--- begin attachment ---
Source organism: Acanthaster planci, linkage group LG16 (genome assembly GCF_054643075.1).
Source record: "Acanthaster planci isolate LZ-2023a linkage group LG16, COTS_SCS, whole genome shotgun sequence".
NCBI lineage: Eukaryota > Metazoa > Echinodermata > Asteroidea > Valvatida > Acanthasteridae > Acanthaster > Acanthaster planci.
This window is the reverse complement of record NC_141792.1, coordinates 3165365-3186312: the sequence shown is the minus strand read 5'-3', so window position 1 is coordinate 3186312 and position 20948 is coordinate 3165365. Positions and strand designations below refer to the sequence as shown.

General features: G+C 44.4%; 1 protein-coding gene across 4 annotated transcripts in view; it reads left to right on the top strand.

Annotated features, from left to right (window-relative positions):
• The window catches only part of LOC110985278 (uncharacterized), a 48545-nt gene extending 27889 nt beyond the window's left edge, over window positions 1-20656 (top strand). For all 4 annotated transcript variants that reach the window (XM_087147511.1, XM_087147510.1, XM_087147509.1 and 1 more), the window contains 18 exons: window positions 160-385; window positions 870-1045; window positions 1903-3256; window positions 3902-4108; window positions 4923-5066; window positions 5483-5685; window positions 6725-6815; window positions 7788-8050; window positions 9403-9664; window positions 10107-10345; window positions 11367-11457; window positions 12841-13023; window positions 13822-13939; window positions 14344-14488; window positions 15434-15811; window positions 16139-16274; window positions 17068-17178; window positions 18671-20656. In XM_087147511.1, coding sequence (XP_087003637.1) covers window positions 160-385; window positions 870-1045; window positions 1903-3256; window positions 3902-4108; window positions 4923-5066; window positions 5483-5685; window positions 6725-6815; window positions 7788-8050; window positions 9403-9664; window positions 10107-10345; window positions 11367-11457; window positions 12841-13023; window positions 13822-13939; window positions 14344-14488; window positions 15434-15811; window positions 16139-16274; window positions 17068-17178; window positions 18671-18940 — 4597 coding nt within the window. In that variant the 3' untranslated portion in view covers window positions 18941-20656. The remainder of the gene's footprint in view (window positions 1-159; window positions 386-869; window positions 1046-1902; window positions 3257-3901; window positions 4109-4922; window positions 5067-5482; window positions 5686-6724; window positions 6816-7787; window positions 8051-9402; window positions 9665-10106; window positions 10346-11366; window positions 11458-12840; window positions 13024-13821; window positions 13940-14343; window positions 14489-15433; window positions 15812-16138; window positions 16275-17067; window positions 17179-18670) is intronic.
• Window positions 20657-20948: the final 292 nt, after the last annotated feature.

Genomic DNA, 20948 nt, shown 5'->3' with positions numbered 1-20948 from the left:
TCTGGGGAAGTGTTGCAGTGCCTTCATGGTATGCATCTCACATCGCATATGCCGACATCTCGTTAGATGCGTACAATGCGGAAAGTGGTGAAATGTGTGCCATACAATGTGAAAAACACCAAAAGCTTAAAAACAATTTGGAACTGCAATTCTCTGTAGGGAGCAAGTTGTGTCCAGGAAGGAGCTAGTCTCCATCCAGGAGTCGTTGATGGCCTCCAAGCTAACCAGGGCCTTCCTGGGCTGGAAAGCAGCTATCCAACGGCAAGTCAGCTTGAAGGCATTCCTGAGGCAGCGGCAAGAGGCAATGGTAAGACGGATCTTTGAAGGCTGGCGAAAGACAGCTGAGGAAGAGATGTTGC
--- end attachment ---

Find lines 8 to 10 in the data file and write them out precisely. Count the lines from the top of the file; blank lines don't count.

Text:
• Window positions 20657-20948: the final 292 nt, after the last annotated feature.

Genomic DNA, 20948 nt, shown 5'->3' with positions numbered 1-20948 from the left:
TCTGGGGAAGTGTTGCAGTGCCTTCATGGTATGCATCTCACATCGCATATGCCGACATCTCGTTAGATGCGTACAATGCGGAAAGTGGTGAAATGTGTGCCATACAATGTGAAAAACACCAAAAGCTTAAAAACAATTTGGAACTGCAATTCTCTGTAGGGAGCAAGTTGTGTCCAGGAAGGAGCTAGTCTCCATCCAGGAGTCGTTGATGGCCTCCAAGCTAACCAGGGCCTTCCTGGGCTGGAAAGCAGCTATCCAACGGCAAGTCAGCTTGAAGGCATTCCTGAGGCAGCGGCAAGAGGCAATGGTAAGACGGATCTTTGAAGGCTGGCGAAAGACAGCTGAGGAAGAGATGTTGC